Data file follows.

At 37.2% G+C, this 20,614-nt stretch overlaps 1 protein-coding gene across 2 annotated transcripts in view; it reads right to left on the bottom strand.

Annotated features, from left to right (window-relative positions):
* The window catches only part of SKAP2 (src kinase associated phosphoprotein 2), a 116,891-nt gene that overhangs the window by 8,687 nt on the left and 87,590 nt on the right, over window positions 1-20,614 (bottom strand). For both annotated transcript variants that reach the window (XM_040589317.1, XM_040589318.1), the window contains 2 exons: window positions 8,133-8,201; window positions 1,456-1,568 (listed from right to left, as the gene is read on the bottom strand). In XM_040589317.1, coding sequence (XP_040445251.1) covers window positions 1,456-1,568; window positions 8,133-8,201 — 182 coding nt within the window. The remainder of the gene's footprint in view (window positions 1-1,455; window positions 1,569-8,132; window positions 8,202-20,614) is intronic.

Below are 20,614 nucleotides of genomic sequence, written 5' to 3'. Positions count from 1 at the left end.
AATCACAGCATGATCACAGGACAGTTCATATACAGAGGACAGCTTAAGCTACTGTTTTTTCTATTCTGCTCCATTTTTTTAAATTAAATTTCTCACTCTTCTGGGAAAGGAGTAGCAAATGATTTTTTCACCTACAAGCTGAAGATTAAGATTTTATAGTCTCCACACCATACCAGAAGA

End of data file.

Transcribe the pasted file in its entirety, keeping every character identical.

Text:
At 37.2% G+C, this 20,614-nt stretch overlaps 1 protein-coding gene across 2 annotated transcripts in view; it reads right to left on the bottom strand.

Annotated features, from left to right (window-relative positions):
* The window catches only part of SKAP2 (src kinase associated phosphoprotein 2), a 116,891-nt gene that overhangs the window by 8,687 nt on the left and 87,590 nt on the right, over window positions 1-20,614 (bottom strand). For both annotated transcript variants that reach the window (XM_040589317.1, XM_040589318.1), the window contains 2 exons: window positions 8,133-8,201; window positions 1,456-1,568 (listed from right to left, as the gene is read on the bottom strand). In XM_040589317.1, coding sequence (XP_040445251.1) covers window positions 1,456-1,568; window positions 8,133-8,201 — 182 coding nt within the window. The remainder of the gene's footprint in view (window positions 1-1,455; window positions 1,569-8,132; window positions 8,202-20,614) is intronic.

Below are 20,614 nucleotides of genomic sequence, written 5' to 3'. Positions count from 1 at the left end.
AATCACAGCATGATCACAGGACAGTTCATATACAGAGGACAGCTTAAGCTACTGTTTTTTCTATTCTGCTCCATTTTTTTAAATTAAATTTCTCACTCTTCTGGGAAAGGAGTAGCAAATGATTTTTTCACCTACAAGCTGAAGATTAAGATTTTATAGTCTCCACACCATACCAGAAGA